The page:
Unleashing the Truth

Most regular readers of this blog will readily admit that relativism, that is the absolute truth that there is no absolute truth, is absolutely absurd and unlivable.  So ubiquitous is this false understanding of reality however that there is not a single one of us that remains outside the grasp of its tentacles.  Whether we believe in it or not, it still affects us in ways we might not initially realize.  It is one specific way that I want to address in today’s entry.

Relativism is not only damaging because it fails to recognize universal truth claims.  It is not only damaging because it is unlivable, causing a fracture in our personality between what we believe and how we act.  These are injurious only to those who profess belief in relativism.  It is most damaging because it depreciates truth in everyone’s eyes.  Where relativism reigns, there is a universal indifference towards the truth.

“Wait”, you say, “I am not indifferent to the truth at all.”  Really?  How many times, when confronted with a falsehood, have you just thought “it is not worth it to say anything”?  We might justify it using the Gospel maxim of “not putting pearls before swine” or speak of “picking our battles,” but most of the time we think that ultimately it doesn’t matter.  Perhaps this is more of a self-indictment than anything else, but I would dare to say that it happens more often than we would be willing to admit.

The truth (see what I did there?) is that it does matter and matters immensely.  We are not preserving the pearls of truth nor picking our battles.  There is no danger of losing the pearls of truth because they are not really pearls.  Unlike material goods, spiritual goods like the truth multiply when shared.   What this means is that the truth has a power all its own, even when we don’t share it with great eloquence or fancy arguments.  It has no power when it is kept inside, but once unleashed, it can destroy falsehood.

The Truth and Charity

Note the important distinction between destroying falsehood and beating a person.  This destruction of falsehood is not an excuse to beat your opponent to submission.  What I am suggesting is that we re-capture the distinctively Christian habit of forcefully and charitably attacking untruth.   This is always done with two motives, each equally important—destroy the falsehood and win the person.  The truth will set you free.

This is one of the reasons that GK Chesterton remains one of the best apologists for the Christian faith even today.  He attacked untruth wherever he found it.  He never shied away from debate.  But he was often criticized for how gently he treated his opponents. Unyielding when it came to untruth, he would still speak kindly to and of his opponents.  His goal was to “kill and wound folly” not his opponent.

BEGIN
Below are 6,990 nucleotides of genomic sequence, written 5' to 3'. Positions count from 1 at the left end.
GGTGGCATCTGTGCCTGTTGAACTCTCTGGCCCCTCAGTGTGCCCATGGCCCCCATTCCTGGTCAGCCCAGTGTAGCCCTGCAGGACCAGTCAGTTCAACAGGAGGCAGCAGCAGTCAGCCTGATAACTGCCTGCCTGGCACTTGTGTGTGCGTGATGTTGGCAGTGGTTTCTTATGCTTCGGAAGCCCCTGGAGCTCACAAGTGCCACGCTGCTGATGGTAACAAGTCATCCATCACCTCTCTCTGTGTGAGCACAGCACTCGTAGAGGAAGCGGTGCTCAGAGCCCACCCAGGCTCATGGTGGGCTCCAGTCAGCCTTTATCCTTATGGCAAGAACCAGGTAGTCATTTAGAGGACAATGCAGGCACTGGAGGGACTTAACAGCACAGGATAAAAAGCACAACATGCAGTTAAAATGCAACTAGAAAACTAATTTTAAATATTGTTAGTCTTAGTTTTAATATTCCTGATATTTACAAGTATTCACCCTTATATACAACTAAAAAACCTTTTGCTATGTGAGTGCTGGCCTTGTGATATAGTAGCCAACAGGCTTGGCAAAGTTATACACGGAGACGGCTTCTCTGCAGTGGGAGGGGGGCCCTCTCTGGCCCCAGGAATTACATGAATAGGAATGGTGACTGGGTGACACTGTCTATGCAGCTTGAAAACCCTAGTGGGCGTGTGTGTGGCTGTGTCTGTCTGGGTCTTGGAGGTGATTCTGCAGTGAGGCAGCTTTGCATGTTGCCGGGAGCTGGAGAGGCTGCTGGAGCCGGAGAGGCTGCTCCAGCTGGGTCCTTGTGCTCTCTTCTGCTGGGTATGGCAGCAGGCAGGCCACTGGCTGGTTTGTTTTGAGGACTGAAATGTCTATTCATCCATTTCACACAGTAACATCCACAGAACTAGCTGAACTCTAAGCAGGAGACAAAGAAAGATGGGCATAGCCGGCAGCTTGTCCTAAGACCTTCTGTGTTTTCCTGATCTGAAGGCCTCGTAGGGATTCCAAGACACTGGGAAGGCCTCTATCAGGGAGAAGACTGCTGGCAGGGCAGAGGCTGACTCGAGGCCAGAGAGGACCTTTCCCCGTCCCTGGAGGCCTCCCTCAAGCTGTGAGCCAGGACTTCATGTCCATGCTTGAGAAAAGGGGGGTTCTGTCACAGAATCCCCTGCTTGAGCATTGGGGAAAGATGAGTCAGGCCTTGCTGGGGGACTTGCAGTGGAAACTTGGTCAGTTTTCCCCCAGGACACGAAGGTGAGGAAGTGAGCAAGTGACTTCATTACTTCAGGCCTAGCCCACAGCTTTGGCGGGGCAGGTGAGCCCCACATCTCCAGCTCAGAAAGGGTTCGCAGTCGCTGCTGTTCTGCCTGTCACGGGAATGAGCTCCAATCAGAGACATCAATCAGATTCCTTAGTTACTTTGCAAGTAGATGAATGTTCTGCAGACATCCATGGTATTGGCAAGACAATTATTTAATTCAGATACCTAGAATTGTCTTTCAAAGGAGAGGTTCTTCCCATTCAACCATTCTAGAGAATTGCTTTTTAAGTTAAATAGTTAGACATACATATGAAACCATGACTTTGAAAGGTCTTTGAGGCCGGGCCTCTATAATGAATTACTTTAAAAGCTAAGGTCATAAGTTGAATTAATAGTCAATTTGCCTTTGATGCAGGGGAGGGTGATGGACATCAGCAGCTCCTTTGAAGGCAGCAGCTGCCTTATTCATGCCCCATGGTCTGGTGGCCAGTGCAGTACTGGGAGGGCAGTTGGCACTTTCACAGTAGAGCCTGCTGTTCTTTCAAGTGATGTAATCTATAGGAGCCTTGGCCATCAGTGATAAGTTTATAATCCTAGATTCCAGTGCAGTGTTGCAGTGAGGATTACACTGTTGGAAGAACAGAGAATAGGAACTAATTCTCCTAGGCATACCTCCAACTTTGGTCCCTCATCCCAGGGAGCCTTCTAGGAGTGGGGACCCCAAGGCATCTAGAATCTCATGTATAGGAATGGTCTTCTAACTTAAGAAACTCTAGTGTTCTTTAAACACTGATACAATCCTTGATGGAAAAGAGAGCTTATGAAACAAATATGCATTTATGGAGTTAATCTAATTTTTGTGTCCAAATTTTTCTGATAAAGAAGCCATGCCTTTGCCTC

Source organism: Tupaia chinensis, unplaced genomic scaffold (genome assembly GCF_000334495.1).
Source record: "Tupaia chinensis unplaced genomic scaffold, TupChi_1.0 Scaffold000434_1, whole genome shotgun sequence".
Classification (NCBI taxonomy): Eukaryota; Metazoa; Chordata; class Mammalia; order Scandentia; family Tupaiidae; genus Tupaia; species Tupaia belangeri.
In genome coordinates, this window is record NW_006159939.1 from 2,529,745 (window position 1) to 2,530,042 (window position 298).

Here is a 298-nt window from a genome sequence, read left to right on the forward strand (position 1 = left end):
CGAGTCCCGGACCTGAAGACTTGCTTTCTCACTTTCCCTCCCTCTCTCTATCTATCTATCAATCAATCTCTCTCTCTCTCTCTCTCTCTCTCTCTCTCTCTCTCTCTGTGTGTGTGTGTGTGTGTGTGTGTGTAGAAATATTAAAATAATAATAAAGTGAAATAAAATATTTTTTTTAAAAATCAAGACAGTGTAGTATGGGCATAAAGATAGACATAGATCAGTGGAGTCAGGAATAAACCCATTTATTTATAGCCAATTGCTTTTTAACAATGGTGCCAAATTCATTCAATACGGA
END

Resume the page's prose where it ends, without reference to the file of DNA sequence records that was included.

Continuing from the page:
In fact, at the heart of the Christian message is charity, that is, the habit of loving like God loves.  God loves in truth and with Truth.  For many of us we treat the truth as something that we own rather than as something to be given away.  And because we are possessive of it, we lose our confidence in its power.  It really becomes “my truth.”  As Pope Benedict XVI has said on a number of occasions, “none of us have the truth.  At best, we can say the truth has us.”  You cannot both believe a truth while at the same time not believe in its evidential power, standing all on its own.  With this realization comes the ability to always remain charitable in our untruth slaying.

The Value of Arguing?

The truth is the truth whether I can argue for it or not.  In fact I may not be able to argue it, but still I have an obligation to stamp out the falsehood.  Simply saying “that is not true” is enough, although quite obviously it is much better to be able to say why it isn’t true.  Even still, not being able to argue should never be a reason not to speak out against untruth.  The humiliation of not being able to defend the truth often motivates us to learn how.  Charity is truth, but so is humility.  Trust in the hidden power of the truth.

Most of us are jealous of our own ideas so convincing someone of their falsehood is often difficult.  But do you know who else is listening?  This is something that I came to realize when I took a trip to Mississippi just after Hurricane Katrina to help with cleanup with two guys I knew.  One of them was my college roommate who could never understand why anyone in their right mind was Catholic.  Over the years we had covered pretty much every topic related to the Faith.  A few hours into the trip, he said something (I don’t recall exactly what) about the Blessed Mother that was not true.  I immediately called him on it, even though we had talked about this before.  We spent a couple of hours going back and forth about the Faith.  He was just as unyielding as I was.  The whole time the guy in the back seat was quiet and didn’t say a word.  Two months later he called me and told me that he was entering RCIA and that the eavesdropped conversation was the thing that put him over the top.  My arguments were not to him specifically, I didn’t even know his objections.  Instead he heard the truth and it opened up everything for him.  All this because I was unwilling to leave a falsehood floating around the car.

Perhaps you may not win the person over to the truth, you may stop them from unthinkingly repeating what they are saying.  If what they are saying is untrue, it will crumble under its own weight.  He may not agree with you, but he will think twice before saying it on another occasion.  It will keep the falsehood from spreading.

Unleash the truth!

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